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What Is A Diploma Mill?

The EvoLLLution | What Is A Diploma Mill?
While the push to expand access and drive completion is having a visible impact on institutional operations, it’s critical to maintain control of quality and outcomes.
What is a diploma mill? Scan the web and you will find a range of answers. Some think of them as scams posing as legitimate schools, taking money in exchange for a worthless diploma. Others think of diploma mills as actual colleges or universities that offer degrees, but with no accreditation and no real academic experience. Still others use the phrase to describe a college or university that is more interested in money than in quality education, which is essentially selling diplomas. All of these examples work as definitions for a diploma mill, but I’d like to offer an expanded version:

A diploma mill is any college, university or organization that has the earning and issuing of diplomas as its core value.

Notice that many definitions of a diploma mill center on organizations that issue diplomas for a price, but without academic rigor or evidence of actual student learning. That is indeed a diploma mill, but it’s only one type. There are also diploma mills that make things quite hard for students. They add rules and academic hoops. They might have challenging tests. They require papers and projects. They might even offer good and valuable learning experiences. Yet, in the end, they or the students they serve see them mainly as steps toward getting that piece of paper at the end. That is a diploma mill. A mill is a place where machines grind grain into flour. A diploma mill is a school that grinds out people into graduates with pieces of paper. The focus is on how many pieces of paper they issue. The process is not as important as the end goal.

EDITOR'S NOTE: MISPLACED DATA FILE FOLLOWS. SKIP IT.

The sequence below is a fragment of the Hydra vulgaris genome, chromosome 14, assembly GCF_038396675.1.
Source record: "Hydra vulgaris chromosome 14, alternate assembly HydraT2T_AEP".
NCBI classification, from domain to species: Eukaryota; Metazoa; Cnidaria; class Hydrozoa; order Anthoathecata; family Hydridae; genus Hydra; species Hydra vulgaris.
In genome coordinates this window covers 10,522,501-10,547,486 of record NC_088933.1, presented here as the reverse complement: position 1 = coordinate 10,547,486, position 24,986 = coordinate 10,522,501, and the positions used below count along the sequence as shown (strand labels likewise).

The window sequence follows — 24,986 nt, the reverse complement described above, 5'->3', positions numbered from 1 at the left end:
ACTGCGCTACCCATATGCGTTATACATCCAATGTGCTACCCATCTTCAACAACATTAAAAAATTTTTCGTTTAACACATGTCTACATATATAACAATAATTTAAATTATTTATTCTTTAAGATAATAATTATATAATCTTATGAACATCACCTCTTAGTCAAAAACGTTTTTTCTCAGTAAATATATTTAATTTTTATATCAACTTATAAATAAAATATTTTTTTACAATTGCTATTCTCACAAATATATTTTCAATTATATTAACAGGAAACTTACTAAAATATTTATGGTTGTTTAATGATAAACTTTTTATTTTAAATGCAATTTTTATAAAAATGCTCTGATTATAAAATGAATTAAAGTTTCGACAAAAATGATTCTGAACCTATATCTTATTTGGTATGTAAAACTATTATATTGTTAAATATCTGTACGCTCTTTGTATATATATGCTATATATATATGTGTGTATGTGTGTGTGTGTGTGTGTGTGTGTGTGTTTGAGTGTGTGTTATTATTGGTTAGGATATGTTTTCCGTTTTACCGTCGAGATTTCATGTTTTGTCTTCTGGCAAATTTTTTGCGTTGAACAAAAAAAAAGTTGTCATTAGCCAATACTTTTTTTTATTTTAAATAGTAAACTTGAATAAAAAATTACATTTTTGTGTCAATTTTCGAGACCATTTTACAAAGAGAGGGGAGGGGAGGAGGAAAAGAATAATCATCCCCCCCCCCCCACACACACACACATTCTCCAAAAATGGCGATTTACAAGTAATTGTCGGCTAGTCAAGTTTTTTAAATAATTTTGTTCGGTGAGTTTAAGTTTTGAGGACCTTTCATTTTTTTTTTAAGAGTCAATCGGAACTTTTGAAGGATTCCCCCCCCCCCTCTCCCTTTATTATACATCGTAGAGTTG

You know you are in a diploma mill if you get half-way through a degree program, leave, and believe that it was therefore a complete waste of your time and money. The focus is on getting a diploma, and you didn’t get it. In this context, you are looking at it like going to the store, paying for a product, and then leaving without it.

For non-diploma mills, the product—if we want to stay with that metaphor—is not the diploma. It is the mentoring, the learning and the journey of personal transformation. Do you consider that idealistic? If so, then I’d like to suggest that your reaction is further evidence of how rampant diploma mills are in higher education today.

Scan online advertisements and you will read grand promises of earning your diploma in increasingly shorter periods of time. There is a drive to condense, thereby removing time for reflection and deeper learning. There are ads that place a prominent image of a student crossing the stage with the diploma in hand, since that is the goal in a diploma mill.

The paper is not without value. Companies value it when hiring. Certain pieces of paper from colleges are required to even apply to some jobs. The paper adds some level of prestige. It serves as a signal of achievement and progress in a person’s life. Recipients and their families often beam with pride.

None of this is inherently bad, but I’d like to suggest that it is separate from real, substantive learning and education. If you go back far enough in the history of Harvard, you will find a time when students who graduated didn’t even get diplomas. If they wanted one, they had to hire someone to create it, then go the president’s office and pay the president to sign it. The diploma itself was separate from the real focus of Harvard, which was to provide a rich and valuable education.

In the flurry of higher education innovation today, with its growing praise of massive enrollments, we would be wise to not lose sight of the dangers associated with becoming a diploma mill. They risk devaluing the essence of great higher education. Additionally, the more colleges see themselves as mainly selling verification and diplomas, the more that they set themselves up for disruption. Things might go well for them—even exceptionally well—in the short- to mid-term, but that will change. The learning communities that truly contribute to something important in life and the world are the ones that don’t treat diplomas as their main purpose. They are true communities of learning, inquiry and transformation.

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